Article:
An insider’s guide to the most controversial energy-production technique in the United States.
One of the most respected and practiced energy journalists in the United States, Gold (the Wall Street Journal) was most recently a finalist for the Pulitzer Prize for his reporting on the Deepwater Horizon disaster. Here, the author delivers one of the first of a slate of books scheduled to tackle the provocative practice of hydraulic fracturing to mine natural gas, a process better known to most Americans as “fracking.” It’s a complex technique, and Gold gets deep into the science and engineering. Bookended by the story of his parents’ decision to sell fracking rights to their farm in rural Pennsylvania, Gold takes a coast-to-coast journey, interviewing energy moguls, roughnecks, mud men and market analysts to present a mostly comprehensive snapshot of the subject today. He also tells the story of the big personalities that drove the industry. There’s George Mitchell, the son of a Greek goatherd, who became the “father of fracking,” and Mitchell’s dark reflection in Aubrey McClendon, who rose to staggering heights and took a spectacular fall at the helm of Chesapeake Energy. There are also little terrors: the revelation that America experimented with fracking in the 1960s using nuclear weapons instead of fracking fluid; the shadowy deal between McClendon and Sierra Club leader Carl Pope to channel millions in gas money to fight big coal; the Anadarko Petroleum executive who suggested downloading the Army’s counterinsurgency manual to combat protests. The book is weighted toward the opinions of the pro-fracking side, but it’s a forgivable sin given Gold’s beat and the book’s thesis. Ultimately, he arrives at a rational middle ground, advocating fracking to bridge the gap between the age of oil and the arrival of clean energy. But he admits it may be too late: “I don’t fear fracking. I fear carbon.”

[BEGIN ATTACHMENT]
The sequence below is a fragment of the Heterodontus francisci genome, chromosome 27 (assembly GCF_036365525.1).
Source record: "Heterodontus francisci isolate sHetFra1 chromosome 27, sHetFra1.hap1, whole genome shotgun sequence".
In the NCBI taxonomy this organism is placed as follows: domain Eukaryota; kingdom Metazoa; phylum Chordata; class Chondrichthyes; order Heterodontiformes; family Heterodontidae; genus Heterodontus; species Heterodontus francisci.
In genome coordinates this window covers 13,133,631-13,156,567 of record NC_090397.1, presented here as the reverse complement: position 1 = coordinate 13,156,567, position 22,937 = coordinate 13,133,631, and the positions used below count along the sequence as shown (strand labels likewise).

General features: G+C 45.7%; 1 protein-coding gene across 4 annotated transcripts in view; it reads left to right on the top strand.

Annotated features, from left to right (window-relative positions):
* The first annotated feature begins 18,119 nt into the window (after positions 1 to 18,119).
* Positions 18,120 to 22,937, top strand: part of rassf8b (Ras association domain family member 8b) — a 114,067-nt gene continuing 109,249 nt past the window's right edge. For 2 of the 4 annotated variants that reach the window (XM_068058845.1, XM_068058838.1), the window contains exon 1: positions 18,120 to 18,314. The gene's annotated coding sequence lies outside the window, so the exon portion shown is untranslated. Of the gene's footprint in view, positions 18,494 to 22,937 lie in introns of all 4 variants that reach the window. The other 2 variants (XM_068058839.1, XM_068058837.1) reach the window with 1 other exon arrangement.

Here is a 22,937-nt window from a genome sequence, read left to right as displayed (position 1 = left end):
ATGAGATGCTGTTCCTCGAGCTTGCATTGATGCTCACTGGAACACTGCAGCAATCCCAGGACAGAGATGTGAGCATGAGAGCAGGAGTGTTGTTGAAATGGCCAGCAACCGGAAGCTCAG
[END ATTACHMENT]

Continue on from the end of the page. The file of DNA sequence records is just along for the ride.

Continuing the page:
A cleareyed and mostly neutral study of the price of America’s energy addictions.